Reflections from the WHO WPRO meeting
KP Tsang, IAPO Chair, and John Forman, from IAPO member NZ Organisation for Rare Disorders, attended the WHO Regional Committee meeting for Western Pacific from 13 to 17 October in Manila, Philippines.
John answered a few questions about the meeting.
In what ways did you represent IAPO at your WHO Regional Committee?
In addition to the oral presentation on universal health coverage and the written submission on engagement with non-state actors, there were plenty of opportunities to meet others to discuss IAPO issues. These included:
- Meeting one evening with KP Tsang and two representatives of the Philippine Society for Orphan Diseases to discuss policy, patient engagement and UHC in the Philippines and the region.
- Discussion with Under-Secretary from Dept of Health, Teodoro Herbosa, who is also a surgeon, and he confirmed the importance of patient engagement in health services and policy.
- I met a number of WHO regional office staff to discuss their roles. I also had a brief but useful discussion with the WHO Regional Director who confirmed the importance of patient input and participation, and how he valued IAPO’s role as a facilitator of this.
- Other NGO contacts included representatives from Third World Network, WHO Watch, Independent Expert review Group, and International Pharma manufacturing group. I was able to discuss some policy issues with most of them, and in addition I had a number of general brief discussions with various country representatives.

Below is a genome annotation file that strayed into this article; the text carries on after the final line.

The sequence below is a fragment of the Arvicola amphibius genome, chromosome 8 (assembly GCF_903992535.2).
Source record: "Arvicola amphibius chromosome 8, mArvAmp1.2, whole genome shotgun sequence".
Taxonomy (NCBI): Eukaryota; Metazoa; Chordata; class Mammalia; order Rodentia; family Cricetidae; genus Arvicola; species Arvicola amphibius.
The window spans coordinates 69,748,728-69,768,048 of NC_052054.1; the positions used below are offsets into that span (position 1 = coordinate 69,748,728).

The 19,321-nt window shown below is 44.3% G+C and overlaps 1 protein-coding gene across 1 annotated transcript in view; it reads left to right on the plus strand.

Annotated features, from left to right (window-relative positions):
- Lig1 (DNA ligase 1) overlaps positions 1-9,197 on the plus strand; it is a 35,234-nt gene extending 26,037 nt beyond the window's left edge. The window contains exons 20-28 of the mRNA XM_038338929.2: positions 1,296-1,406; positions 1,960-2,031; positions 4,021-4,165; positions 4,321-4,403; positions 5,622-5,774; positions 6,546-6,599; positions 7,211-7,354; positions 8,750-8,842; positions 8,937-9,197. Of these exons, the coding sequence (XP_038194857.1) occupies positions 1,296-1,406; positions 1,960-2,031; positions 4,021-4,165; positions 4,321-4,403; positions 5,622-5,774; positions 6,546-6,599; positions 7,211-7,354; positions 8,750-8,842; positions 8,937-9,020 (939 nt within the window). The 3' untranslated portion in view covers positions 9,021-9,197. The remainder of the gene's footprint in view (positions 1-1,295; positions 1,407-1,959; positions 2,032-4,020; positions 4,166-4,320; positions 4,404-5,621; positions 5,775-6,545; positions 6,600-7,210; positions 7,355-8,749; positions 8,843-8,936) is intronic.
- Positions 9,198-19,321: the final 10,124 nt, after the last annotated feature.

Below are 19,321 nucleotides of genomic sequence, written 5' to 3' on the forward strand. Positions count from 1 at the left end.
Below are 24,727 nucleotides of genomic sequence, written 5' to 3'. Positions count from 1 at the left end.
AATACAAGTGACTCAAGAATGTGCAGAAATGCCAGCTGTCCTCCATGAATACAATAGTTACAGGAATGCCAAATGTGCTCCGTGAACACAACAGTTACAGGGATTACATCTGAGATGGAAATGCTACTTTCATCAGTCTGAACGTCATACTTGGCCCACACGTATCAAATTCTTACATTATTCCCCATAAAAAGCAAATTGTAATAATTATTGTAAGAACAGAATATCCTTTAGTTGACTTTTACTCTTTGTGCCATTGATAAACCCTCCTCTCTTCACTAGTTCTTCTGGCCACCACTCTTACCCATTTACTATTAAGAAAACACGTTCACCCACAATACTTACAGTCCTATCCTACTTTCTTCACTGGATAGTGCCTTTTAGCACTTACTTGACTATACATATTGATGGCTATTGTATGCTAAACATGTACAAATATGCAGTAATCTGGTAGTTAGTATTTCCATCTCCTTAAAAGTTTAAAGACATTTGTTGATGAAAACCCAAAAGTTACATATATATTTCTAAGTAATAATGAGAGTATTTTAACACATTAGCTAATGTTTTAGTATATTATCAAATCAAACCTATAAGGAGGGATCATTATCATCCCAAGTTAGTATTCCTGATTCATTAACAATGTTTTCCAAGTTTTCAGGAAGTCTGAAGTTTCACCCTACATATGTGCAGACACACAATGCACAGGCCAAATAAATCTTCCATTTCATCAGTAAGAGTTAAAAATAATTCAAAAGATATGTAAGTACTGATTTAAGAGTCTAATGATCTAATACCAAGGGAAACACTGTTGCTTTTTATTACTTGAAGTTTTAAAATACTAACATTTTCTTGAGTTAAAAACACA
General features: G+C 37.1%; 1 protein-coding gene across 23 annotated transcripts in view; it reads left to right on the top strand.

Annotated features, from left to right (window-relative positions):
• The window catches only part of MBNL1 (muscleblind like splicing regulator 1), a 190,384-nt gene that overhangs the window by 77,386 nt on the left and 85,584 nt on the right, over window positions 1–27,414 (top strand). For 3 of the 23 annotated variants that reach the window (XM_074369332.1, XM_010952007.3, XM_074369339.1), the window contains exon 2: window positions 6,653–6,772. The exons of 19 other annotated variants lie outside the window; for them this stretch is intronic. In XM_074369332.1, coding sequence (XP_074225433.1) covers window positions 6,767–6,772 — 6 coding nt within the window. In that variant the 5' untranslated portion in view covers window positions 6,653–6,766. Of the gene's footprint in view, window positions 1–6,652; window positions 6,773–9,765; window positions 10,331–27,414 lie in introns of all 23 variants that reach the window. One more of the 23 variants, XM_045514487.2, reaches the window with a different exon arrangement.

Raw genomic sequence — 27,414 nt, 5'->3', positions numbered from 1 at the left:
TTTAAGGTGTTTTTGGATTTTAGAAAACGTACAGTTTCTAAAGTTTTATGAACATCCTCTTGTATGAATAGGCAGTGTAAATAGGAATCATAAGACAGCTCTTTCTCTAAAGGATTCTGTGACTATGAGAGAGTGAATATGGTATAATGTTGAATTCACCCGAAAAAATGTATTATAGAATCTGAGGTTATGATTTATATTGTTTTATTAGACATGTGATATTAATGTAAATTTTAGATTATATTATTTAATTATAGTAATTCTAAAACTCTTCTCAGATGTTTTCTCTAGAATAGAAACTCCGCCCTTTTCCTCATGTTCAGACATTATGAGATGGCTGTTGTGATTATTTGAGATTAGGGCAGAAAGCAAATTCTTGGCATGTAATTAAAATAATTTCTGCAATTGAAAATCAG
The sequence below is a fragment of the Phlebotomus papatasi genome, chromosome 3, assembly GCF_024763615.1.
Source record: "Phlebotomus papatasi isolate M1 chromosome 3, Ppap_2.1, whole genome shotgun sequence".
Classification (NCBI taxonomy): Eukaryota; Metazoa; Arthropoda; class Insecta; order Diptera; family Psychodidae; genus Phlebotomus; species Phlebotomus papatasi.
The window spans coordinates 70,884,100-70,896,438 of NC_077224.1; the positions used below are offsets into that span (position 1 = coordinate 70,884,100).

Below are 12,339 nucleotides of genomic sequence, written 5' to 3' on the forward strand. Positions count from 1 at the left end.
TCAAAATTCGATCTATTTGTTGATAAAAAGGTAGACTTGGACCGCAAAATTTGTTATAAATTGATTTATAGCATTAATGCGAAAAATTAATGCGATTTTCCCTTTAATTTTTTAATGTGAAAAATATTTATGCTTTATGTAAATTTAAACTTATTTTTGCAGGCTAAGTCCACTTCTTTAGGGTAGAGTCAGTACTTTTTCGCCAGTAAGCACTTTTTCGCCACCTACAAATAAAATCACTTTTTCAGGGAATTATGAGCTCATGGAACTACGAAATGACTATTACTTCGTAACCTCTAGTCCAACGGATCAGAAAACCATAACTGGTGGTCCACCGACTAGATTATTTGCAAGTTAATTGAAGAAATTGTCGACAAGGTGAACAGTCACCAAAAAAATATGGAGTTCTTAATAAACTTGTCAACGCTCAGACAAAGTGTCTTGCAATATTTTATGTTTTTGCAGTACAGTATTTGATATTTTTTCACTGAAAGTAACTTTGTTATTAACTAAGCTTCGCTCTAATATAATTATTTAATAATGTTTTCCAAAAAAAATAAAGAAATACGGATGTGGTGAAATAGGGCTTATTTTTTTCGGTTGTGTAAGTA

What agendas were most relevant for IAPO?
Universal Healthcare was the big one. It is in fact the policy expression of the right to health expressed in the UN Declaration on human rights, in various international covenants, and in many state constitutions and laws. It is heartening to see some very good progress. For example, in recent years the Philippines had implemented a “sin tax” on tobacco and alcohol and used the funds for a massive extension of health services across the country, extending health insurance cover to an additional 17 million families (or 45 million people) to increase health coverage from just 51% of the population 4 years ago, to 82% today.
The rest of the programme was an eye-opener about the reality of healthcare in the region including… health access problems for many poor and isolated populations, and low health literacy throughout much of the region. Yet despite these huge challenges there was clearly a well-planned and systematic approach to improving outcomes across all of these, and some real gains and successes to celebrate.